PILLOW MARKS

The first woman to arrive walked through the door at 8:15, with red pillow marks creasing the right side of her face. She had woken suddenly, she explained, fearing she’d missed the class. For several days preceding, she had been “in the hole” and had worried, there, that she wouldn’t make it back by Sunday to the unit where we meet. Her abrupt waking that morning, I inferred, was ignited by the fuel of the whole week.

This past Sunday morning was my third spent facilitating mindfulness groups at the jail. It was not so easy for me, either, to wake and rise, with earth’s tilt and spin holding the dark in place longer—a striking change, in just one week, that raised my consciousness of the season the way goose-pimpled skin raises hairs in their follicles. Fall is coming, and winter right behind.

It seemed perhaps this shift was felt throughout the jail. When I arrived at the women’s unit, the cafeteria space was sparsely populated, and the bunk beds beyond were full. I organized the photocopies I’d brought while I waited for the group to gather. As I waited, I had the chance to reflect on how I was feeling about the waiting—the quietly rising stress of not having time to get through the day’s agenda, and the discomfort of knowing that group members would need to be woken in order to join me. (The fact that the stress rose quietly represents progress I’ve made.)

My self-noticing was buttressed by a scrap of conversation I’d caught en route to the jail, between On Being’s Krista Tippett and her guest, cellist Yo-Yo Ma. As I drove along the tree-lined highway, beneath a sky cleared by the night’s rain, he commented on how his performance is affected not just by the instrument he’s using, but also by the space he’s playing in, which he considers another instrument. The environment is part of what happens—it has to be. “If you’re going to perform someplace,” he said, “please don’t fall in love with what you’ve constructed.”

My plans for the day involved a discussion of “fight, flight, or freeze” and the maladaptive role that our evolutionary stress response can play in situations that are not actually a matter of life or death. I was looking forward to hearing the inmates’ perspectives and also to communicating my enthusiasm for the power of the brain as demonstrated by Dr. Ellen Langer’s research, gathered in Counterclockwise, and V.S. Ramachandran’s work with those suffering from phantom limb syndrome, as profiled some years back in The New Yorker.

(When I discuss such concepts, I like to ask first if the inmates in my group are familiar with them; if they are, I invite them to share what they know with any others who require explanation—a tried-and-true approach to increasing involvement in the class and also one that demonstrates respect for inmates’ experience and learning, the richness of which many times flies in the face of common assumptions about jails and those who end up there. One young man in a group I guest-led in August, for example, knew about the Ramachandran discovery using mirrors to “restore” the missing limb of an amputee. I loved hearing him tell it and knew I could always restate things if I saw the need, or fill in any gaps after he had finished speaking.)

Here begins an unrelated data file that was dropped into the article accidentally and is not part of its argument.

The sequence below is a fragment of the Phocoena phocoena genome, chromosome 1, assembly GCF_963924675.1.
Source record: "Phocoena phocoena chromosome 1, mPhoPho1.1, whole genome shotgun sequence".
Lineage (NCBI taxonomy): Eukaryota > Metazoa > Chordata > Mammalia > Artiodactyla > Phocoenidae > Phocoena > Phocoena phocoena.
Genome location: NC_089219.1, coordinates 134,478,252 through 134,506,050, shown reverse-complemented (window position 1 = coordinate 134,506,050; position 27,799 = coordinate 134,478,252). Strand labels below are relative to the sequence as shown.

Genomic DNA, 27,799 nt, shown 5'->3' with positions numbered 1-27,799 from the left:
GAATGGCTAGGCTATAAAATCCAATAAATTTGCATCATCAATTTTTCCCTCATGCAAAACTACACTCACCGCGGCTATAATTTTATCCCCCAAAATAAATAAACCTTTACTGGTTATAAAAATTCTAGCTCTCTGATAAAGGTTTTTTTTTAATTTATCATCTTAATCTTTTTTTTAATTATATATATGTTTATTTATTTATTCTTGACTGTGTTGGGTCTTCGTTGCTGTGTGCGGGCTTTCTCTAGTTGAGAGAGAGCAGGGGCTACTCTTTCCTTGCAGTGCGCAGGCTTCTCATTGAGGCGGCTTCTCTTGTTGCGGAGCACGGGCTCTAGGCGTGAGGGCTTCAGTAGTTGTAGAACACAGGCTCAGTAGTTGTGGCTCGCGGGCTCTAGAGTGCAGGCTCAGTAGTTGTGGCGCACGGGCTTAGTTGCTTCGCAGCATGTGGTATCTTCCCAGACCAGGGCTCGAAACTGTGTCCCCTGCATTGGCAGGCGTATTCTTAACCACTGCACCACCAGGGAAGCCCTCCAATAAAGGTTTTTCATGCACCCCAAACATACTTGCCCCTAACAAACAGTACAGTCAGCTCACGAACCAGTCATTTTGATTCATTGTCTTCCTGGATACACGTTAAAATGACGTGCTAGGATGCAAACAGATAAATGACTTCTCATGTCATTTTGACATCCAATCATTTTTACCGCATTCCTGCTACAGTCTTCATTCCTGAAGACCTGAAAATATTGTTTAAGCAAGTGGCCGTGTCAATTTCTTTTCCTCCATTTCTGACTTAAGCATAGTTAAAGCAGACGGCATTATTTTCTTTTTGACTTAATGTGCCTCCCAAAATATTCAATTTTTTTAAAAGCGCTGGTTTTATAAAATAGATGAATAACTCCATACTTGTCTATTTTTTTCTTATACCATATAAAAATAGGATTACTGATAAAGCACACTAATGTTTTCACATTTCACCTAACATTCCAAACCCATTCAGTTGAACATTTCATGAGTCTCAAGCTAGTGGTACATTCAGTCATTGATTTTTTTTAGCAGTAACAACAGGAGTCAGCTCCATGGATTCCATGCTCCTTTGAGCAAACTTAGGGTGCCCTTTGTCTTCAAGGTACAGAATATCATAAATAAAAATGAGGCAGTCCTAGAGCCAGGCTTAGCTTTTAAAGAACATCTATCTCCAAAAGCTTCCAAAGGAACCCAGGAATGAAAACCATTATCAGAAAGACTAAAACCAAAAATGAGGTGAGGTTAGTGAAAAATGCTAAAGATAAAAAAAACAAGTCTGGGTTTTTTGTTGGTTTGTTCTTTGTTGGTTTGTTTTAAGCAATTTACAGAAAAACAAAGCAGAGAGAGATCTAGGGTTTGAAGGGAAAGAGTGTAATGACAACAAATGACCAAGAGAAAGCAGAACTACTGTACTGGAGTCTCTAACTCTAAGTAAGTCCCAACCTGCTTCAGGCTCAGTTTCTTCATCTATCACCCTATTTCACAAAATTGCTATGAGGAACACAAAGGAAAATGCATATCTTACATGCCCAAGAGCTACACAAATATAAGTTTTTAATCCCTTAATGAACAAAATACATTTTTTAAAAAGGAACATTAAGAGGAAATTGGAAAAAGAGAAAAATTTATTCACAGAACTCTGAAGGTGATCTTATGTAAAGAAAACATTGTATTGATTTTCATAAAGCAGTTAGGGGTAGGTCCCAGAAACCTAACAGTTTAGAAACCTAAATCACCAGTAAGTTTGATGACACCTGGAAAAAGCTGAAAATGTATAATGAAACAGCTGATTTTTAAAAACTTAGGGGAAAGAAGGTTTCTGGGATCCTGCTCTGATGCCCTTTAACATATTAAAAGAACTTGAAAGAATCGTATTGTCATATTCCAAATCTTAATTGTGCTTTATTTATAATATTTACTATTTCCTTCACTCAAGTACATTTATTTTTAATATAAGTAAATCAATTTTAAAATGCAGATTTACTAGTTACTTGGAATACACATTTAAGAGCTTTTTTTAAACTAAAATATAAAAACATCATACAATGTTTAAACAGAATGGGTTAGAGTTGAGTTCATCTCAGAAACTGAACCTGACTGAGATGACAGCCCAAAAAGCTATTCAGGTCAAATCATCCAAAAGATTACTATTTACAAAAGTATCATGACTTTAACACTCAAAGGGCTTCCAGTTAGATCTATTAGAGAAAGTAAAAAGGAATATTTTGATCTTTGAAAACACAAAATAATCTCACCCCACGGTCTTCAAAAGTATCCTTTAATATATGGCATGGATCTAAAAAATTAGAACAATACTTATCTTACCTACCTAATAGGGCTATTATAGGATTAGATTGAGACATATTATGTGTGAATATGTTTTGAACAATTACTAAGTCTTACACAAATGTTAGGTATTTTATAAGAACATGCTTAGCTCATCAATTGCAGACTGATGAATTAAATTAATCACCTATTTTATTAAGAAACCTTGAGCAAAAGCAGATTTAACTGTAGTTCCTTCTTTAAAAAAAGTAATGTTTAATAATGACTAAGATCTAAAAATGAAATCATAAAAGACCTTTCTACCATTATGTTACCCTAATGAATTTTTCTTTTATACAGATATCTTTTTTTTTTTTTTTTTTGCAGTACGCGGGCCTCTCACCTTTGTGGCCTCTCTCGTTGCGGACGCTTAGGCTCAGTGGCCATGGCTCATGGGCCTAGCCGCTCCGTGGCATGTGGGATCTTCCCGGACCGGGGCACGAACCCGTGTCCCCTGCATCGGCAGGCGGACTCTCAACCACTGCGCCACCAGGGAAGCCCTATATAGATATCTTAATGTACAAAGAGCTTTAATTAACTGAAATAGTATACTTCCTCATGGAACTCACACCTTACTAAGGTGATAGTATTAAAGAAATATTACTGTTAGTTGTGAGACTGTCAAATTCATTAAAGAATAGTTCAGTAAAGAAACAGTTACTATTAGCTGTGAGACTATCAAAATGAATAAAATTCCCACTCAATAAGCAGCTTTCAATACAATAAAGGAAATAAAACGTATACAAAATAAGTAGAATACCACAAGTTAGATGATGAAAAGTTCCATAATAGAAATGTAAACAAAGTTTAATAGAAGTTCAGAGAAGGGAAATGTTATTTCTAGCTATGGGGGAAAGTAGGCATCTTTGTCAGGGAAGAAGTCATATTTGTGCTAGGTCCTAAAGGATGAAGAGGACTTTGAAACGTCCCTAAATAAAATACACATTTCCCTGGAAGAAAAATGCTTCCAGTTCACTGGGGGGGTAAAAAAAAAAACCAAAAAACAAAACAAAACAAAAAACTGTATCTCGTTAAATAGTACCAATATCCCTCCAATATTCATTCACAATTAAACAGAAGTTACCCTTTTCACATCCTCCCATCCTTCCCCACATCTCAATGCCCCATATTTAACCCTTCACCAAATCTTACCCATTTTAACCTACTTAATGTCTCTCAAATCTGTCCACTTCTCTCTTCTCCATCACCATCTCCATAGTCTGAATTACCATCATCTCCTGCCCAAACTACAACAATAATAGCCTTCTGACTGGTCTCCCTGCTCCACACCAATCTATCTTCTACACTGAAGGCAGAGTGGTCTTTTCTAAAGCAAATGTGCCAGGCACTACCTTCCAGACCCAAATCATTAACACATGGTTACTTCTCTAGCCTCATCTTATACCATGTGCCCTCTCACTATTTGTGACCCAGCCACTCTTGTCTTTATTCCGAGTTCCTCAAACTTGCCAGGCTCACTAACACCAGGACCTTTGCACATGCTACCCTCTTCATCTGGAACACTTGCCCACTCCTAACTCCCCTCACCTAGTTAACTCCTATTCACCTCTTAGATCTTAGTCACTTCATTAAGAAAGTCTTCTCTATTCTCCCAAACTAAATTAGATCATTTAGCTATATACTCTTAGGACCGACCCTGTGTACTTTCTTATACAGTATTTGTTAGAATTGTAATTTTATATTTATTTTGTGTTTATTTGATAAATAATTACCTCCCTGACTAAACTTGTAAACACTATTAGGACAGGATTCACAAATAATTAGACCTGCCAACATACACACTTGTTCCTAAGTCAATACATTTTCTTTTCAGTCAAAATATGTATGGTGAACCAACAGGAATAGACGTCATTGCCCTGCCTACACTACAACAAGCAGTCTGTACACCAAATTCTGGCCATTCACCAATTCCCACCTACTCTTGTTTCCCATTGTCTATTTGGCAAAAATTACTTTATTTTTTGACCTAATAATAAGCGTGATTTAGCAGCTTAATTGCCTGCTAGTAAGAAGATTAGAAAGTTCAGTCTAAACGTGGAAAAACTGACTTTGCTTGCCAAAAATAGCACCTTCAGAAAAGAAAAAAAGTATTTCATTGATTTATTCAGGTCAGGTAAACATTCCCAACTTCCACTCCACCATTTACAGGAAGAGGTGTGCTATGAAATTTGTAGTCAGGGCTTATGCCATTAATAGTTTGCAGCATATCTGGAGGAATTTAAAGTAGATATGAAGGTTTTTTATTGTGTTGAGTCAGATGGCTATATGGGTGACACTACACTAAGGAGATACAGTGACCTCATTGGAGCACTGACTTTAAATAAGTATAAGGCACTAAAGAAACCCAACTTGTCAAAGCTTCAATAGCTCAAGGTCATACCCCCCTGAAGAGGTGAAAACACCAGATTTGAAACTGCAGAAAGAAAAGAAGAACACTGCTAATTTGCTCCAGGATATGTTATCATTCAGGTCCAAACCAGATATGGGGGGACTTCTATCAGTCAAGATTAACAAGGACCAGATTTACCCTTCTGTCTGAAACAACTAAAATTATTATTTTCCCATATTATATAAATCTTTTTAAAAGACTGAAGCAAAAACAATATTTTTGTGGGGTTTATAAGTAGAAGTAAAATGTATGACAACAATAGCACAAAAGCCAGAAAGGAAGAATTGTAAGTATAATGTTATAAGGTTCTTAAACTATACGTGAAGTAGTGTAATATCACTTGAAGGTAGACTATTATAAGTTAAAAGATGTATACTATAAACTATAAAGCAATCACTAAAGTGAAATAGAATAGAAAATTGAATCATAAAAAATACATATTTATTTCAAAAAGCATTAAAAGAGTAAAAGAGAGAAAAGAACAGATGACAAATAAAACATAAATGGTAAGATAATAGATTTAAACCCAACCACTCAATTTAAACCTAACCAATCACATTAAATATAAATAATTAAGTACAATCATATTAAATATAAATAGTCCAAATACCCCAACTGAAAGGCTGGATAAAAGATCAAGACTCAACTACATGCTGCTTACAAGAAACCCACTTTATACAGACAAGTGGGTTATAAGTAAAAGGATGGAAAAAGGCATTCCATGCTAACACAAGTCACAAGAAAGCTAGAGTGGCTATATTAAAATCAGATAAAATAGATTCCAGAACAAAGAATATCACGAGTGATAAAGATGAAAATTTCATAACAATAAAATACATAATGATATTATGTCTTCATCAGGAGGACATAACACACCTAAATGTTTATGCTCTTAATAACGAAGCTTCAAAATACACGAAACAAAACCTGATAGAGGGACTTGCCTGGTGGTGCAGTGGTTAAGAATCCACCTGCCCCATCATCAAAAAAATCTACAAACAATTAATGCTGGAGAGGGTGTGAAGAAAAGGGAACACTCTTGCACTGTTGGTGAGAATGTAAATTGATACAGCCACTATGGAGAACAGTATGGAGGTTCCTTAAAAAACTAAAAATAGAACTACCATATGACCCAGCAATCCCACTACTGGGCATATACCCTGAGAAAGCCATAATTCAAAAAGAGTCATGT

All this is to say that I had plans, and I thought they were good ones. Our period of discussion was intended to lead into a body scan activity, followed by one involving progressive muscle relaxation, after which I would share handouts for them to keep, detailing the two exercises. I was nervous to bear the responsibility of being the guiding voice during these, but I was eager to offer the women (at 8:00) and the men (at 9:00) potentially new skills to practice in the weeks to come.

Our session didn’t begin until 8:30, though, and even then was missing two members—one who’d been removed from the unit for a spell and not made it back, and one who sent word that she was sick. The call for medication dispensing further interrupted proceedings, as did a brief discussion about the circumstances leading to all this lost time. Body scan? Muscle relaxation? Not a chance. There was barely time to consider what to prioritize in my notes, although I settled quickly on “adaptive” and “maladaptive,” another pair of terms I relish from my social work education.

I admit, I was disappointed and also challenged as to how I’d make up the lost half-hour in our eight-week curriculum, which I’d plotted out so carefully over the course of the summer. But in that first fifteen minutes, when it was just the one young woman and myself, she shared with great excitement that she had been allowed just one book during her time of exile, and that some inspired person in the jail—blessings upon whomever that was—had given her Thich Nhat Hanh’s Anger to take with her. She shared with me that she’s not usually much of a reader but devoured this book and identified deeply with it. “I don’t know,” she said, seeming to marvel at the confluence of events. “This class, this book—there’s just something about mindfulness.”

 

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